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post #16 of 81 (permalink) Old 05-20-2019, 11:40 AM
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Most of what I read was about becoming the ALPHA, leader and so on. I never tried to become that, I just wanted a happy healthy buddy. I'll try and find some pics of just him and not me with him. Thanks again Sabis mom. Richie.
The "alpha" thing is bull. The person who did the wolf study and came up with that has long since retracted his theory.

You need to be a leader. You need to be respected. You need to be TRUSTED. Not only to trusted to be fair but also to be a leader. Please make sure the trainer you find is balanced, positive based with fair corrections.
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post #17 of 81 (permalink) Old 05-20-2019, 11:57 AM
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It sounds like a temperament problem more than a training or medical problem, as the dog has been this way from the beginning. Your description sounds like he is a sharp-shy dog who is reactive out of fear and insecurity. The constant destructiveness supports that he is a very anxious dog. "The sharp-shy dog is the epitome of bad temperament. He is easily driven to panic by the unfamiliar... This psychologically unstable animal will, if the occasion arises, bite one of its owners in blind panic without even being aware of having done so." Often this type of dog is put down/euthanized.
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Last edited by Chip Blasiole; 05-20-2019 at 12:00 PM.
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post #18 of 81 (permalink) Old 05-20-2019, 01:04 PM Thread Starter
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@Richie - I just saw your introduction post and your age. With no disrespect meant and only concern. I would be telling my dad the very same thing I'm telling you.

Please Please Please get a good trainer. This is a young, powerful, male. I think you are very lucky that you were able to overcome him and that he exercised some inhibition by allowing it. I really feel this is a training issue and possibly a dog that has had no rules. Please be realistic about what is best for you and your wife to keep you safe. This could have ended so very badly. I hope Twyla's trainer works out for you.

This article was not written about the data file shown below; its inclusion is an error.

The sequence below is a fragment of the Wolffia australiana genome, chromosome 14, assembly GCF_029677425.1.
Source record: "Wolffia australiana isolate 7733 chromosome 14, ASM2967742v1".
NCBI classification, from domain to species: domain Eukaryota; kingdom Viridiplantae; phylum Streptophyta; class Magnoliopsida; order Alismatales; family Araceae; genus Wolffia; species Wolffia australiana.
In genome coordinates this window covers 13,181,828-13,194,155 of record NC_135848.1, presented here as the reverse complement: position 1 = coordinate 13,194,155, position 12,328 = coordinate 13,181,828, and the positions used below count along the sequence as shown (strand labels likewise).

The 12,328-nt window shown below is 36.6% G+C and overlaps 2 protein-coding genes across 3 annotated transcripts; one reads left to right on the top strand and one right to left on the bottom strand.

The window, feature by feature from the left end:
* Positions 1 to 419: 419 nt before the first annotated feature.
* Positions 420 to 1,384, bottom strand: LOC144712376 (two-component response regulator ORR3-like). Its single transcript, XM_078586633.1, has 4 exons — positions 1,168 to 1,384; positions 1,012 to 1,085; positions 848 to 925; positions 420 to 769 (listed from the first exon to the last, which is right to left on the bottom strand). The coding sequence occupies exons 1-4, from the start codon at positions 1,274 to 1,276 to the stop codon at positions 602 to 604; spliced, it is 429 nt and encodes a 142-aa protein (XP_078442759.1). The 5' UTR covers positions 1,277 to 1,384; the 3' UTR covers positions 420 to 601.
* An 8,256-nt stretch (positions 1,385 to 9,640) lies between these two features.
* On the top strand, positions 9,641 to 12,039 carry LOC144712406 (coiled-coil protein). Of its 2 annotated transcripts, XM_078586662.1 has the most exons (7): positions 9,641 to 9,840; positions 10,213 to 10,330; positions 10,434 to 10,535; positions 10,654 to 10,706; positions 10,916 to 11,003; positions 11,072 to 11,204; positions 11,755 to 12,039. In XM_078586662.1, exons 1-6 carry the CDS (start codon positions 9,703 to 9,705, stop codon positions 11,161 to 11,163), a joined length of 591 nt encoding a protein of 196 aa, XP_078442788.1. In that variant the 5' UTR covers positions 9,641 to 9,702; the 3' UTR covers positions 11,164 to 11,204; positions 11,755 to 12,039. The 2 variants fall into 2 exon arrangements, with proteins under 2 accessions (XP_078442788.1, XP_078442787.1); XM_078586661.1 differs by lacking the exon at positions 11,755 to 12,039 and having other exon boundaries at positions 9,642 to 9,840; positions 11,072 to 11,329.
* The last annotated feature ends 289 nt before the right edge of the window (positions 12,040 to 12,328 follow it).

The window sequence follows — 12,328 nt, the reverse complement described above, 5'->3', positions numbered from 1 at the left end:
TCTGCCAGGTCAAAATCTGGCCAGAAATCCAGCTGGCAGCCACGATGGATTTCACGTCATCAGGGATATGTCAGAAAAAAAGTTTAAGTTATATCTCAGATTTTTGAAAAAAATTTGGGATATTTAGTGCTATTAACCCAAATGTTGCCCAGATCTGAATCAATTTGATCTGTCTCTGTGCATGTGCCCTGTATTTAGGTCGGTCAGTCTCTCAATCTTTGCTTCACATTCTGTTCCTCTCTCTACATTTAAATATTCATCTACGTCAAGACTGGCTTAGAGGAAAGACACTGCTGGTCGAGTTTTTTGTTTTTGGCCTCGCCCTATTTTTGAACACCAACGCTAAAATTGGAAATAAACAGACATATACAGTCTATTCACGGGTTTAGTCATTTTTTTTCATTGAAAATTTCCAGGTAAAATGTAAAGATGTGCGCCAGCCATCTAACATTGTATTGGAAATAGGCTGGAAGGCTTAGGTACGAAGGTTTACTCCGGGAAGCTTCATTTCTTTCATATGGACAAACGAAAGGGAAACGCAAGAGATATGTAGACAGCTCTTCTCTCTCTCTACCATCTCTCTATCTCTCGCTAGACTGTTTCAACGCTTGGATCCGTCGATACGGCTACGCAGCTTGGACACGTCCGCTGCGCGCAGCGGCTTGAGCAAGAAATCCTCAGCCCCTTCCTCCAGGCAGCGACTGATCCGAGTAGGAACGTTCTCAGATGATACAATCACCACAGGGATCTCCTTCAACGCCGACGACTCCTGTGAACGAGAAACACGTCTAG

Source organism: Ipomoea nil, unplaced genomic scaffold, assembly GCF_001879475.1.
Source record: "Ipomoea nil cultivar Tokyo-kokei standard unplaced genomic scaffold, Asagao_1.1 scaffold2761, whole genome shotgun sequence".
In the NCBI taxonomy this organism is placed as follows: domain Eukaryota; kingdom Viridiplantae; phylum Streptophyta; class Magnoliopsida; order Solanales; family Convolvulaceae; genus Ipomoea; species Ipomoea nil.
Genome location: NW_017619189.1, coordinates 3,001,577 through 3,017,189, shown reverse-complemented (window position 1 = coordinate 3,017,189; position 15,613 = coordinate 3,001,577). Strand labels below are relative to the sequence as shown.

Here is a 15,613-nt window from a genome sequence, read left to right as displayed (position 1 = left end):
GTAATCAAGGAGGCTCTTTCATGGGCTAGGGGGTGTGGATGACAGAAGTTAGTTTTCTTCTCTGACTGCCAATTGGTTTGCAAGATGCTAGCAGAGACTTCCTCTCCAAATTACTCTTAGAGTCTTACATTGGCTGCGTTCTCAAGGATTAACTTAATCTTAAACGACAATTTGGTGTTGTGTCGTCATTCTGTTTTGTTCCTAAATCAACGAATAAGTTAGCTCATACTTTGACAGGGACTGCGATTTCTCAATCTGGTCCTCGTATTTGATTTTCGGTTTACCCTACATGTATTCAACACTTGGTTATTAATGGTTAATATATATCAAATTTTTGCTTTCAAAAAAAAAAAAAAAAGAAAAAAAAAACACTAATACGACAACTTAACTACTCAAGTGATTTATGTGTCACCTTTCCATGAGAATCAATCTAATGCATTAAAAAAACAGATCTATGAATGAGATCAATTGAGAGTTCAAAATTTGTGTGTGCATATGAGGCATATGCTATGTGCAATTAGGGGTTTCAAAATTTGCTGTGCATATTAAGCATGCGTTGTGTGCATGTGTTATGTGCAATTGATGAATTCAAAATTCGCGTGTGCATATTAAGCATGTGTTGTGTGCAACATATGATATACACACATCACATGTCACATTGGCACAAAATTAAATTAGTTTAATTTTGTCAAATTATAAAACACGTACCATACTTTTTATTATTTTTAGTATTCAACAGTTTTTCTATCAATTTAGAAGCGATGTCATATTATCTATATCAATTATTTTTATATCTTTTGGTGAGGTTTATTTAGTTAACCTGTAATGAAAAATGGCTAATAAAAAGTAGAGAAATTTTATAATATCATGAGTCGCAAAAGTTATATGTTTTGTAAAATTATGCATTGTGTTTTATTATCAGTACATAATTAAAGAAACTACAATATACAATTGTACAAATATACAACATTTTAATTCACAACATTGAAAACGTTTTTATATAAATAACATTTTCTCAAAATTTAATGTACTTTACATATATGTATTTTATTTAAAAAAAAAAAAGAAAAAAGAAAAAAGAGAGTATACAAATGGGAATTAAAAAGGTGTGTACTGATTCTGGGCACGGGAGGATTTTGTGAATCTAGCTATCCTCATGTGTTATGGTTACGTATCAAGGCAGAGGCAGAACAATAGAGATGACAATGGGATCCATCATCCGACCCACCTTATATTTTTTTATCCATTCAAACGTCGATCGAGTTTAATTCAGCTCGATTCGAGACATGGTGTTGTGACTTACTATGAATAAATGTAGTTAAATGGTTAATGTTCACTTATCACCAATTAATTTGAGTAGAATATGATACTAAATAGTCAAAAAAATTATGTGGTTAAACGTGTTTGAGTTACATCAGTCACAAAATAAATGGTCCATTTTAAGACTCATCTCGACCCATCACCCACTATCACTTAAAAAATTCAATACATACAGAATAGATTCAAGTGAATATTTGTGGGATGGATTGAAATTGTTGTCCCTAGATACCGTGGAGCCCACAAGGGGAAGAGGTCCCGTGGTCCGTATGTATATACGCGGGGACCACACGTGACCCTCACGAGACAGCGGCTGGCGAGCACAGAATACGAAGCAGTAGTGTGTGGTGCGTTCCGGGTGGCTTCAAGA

Jax08, I completely understand your comments and greatly appreciate your concern. My dog is 98 lbs and very muscular, he tracks down 30 to 40 Frisbees every day as fast as he can run. I will do research into finding training help. Twyla has suggested a trainer and I will follow up. Thanks once again. Richie.
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post #19 of 81 (permalink) Old 05-20-2019, 01:20 PM Thread Starter
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Originally Posted by Chip Blasiole View Post
It sounds like a temperament problem more than a training or medical problem, as the dog has been this way from the beginning. Your description sounds like he is a sharp-shy dog who is reactive out of fear and insecurity. The constant destructiveness supports that he is a very anxious dog. "The sharp-shy dog is the epitome of bad temperament. He is easily driven to panic by the unfamiliar... This psychologically unstable animal will, if the occasion arises, bite one of its owners in blind panic without even being aware of having done so." Often this type of dog is put down/euthanized.
Thanks Chip for your comment. My dog is back to "better" than normal to this point. We rubbed heads this morning and I brushed him until he fell asleep. I think he has been and probably is a fearful dog, when anyone approaches me or my wife the dog's hair stands up on the back of his neck and butt and he growls very aggressively. When I let him out into the fenced back yard he takes off like a jet with his hair standing up, I guess he thinks something might be out there. I have no intention of getting rid of him, I will work thru this. I raised my two previous GSDs back in the 60"s the same way I raised my current dog and they were both perfect loveable dogs. Again, thanks Chip. Richie.
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post #20 of 81 (permalink) Old 05-20-2019, 01:23 PM Thread Starter
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I agree with people who posted that the dog showed a lot of inhibition here. Had he wanted to hurt you badly, he very well could have. This tells me, without seeing the dog of course, that is it mainly a training issue and not something new or medical.

I do know of a great trainer in North Carolina, if you wanted to make a drive.

But please find and start working with an experienced trainer. As in immediately. He is now a fully mature male dog who will start testing and already has... it isn't too late to turn this around, but it needs to start now.
Thanks Saco, I do have a lead on a trainer close by and will get in touch. Richie.